Jimmy: We really had to do it with a least cost perspective…and still offer something that would be cool for people to have.
RT: Pretty clever. Keepin’ it old-school like that. I like it!
Jason: The thing is….Jimmy and Ross – their other bands have gone all the way to like…major label level. And we’ve done a thing in our other band, where we pressed a thousand of our own CDs. We still haven’t sold all of those CDs. We made our money back, but once you’ve sold 400-500 CDs at shows or whatever, people pretty much start sharing and copying…there’s just not enough money there.
Nick: Yeah, so we were pretty much like “fuck it.” You know…if nobody cares about good music, if nobody wants to pay for good music anymore, if CDs are worthless in the eyes of the consumer, and it’s all just digital downloading…we thought, let’s actually sell something that nobody can actually listen to unless you have an old cassette tape player.
RT: It’s brilliant when you think about it. Because it’s almost like the perceived value of having the cassette (versus the CD), nowadays, is almost reversed. It’s sort of like how some of us still look at LPs on vinyl.
Jimmy: Yeah, a lot of cool labels are starting to bring back the cassette now. It’s pretty cool. It’s almost like that feeling of having a “collector’s item” you know?
Nick: There’s sort of a certain novelty feel to it, too.
Jimmy: But yeah, you know…there’s lots of record collectors out there who still swear by the LP and old 7-inches. A lot of people still seek those out, and buy them just because that’s what they love, and that’s what they love to collect and listen to. There’s still a lot of cool folks out there keepin’ it old-school.
Nick: Yeah, I mean…the fact of the matter is that unless it’s your CD release show, you don’t really sell CDs at shows, if you’re a local band. You might sell one or two, but most people just don’t care anymore. They’ve come to expect that music should be free, and they’ll just go and figure out how to get it without paying for it.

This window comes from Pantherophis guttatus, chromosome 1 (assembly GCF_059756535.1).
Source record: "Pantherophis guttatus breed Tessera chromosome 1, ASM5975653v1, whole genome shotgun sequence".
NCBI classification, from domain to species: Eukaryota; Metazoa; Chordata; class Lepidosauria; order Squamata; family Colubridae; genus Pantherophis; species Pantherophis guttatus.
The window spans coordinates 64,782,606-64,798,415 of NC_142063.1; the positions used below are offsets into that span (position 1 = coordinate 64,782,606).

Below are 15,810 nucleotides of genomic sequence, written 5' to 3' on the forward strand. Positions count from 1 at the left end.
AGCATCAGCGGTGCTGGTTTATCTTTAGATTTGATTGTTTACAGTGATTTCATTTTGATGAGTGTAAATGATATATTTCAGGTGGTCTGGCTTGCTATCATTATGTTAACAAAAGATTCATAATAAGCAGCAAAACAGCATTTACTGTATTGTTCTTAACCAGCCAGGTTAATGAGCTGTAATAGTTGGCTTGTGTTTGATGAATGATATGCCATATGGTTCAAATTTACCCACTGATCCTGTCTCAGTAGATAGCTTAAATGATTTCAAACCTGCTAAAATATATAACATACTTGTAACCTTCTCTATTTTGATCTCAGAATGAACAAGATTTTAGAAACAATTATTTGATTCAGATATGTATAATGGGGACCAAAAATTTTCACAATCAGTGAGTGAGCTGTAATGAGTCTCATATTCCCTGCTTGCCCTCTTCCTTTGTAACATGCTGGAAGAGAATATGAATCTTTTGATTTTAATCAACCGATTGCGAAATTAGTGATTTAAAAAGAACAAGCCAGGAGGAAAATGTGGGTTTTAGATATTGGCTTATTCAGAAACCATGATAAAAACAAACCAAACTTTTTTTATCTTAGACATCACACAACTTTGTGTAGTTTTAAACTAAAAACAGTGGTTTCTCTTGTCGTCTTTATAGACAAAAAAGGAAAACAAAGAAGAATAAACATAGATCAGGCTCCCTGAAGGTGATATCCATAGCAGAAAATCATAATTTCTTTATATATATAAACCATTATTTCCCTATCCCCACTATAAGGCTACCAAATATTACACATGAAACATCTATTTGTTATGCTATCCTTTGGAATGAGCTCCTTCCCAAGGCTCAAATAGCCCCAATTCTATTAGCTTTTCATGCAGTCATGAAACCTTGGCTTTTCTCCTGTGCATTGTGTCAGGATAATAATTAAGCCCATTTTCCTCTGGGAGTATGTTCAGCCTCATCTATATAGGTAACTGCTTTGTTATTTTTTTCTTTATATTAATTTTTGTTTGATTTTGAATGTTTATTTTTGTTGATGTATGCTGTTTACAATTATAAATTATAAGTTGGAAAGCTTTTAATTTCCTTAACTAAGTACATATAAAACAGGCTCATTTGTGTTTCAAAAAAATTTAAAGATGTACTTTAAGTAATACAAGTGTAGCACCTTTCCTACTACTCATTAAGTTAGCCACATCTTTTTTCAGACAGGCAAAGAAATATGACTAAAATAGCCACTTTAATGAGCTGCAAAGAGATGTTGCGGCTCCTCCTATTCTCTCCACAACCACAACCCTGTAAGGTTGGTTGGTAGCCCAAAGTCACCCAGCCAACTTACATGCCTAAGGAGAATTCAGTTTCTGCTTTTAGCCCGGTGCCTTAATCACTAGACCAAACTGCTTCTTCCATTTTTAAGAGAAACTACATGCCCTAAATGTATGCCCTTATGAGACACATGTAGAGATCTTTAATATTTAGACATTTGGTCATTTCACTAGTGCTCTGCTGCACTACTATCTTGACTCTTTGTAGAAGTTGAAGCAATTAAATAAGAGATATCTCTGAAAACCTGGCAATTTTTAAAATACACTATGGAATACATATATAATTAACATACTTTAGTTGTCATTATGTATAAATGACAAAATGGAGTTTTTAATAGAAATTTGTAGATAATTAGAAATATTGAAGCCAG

Jimmy: It gets tough after a while, because once you’ve saturated your local market, and your local fans have all bought your CD, you kind’ve just naturally stop making any more CD sales, because all of your fans have been out to see you already. We’ve seen some bands start to make limited edition runs of certain albums, that are only available on tour, and things like that.
Nick: Most people will go out and buy the professionally packaged new Beastie Boys CD, for example. But nobody seems to really care about a burned CD-R with a cool DIY cover made by the band anymore. So the cassette was just another way for us to kind’ve differentiate.
Jason: That was another funny story about when we were thinking of band names, too. It was when some friends of ours in another band and I were flipping through the jukebox one night at a bar.
We got to the end and there were no more records left. So the spots were all filled with the black and white “Compact Disc” label everywhere. And we were like…what if it said “Compact Dics” – would that be a cool band name? Or what about “Laser Dics?” And then that was the name they ended up going with. And that’s who is featured on the other side of our cassette. Funny how it works out like that, sometimes.
Ross: Dude, “Sucker Dics” is the best name. And it’s like…”Sucker.” It’s not like…”Suck Our Dics.” It’s like…”Suck’er Dics.”
Nick: I didn’t even know that until just now, Ross.
Ross: I’m not tellin’ you anything about our new band. I already have the fuckin’ promo photos done.
Nick: Is it just you?
Ross: It’s just me. Alone. With my shirt off…and a …
RT: So, where are you guys at right now? What’s the current “lay of the LINE?”
Ross: We just play, man.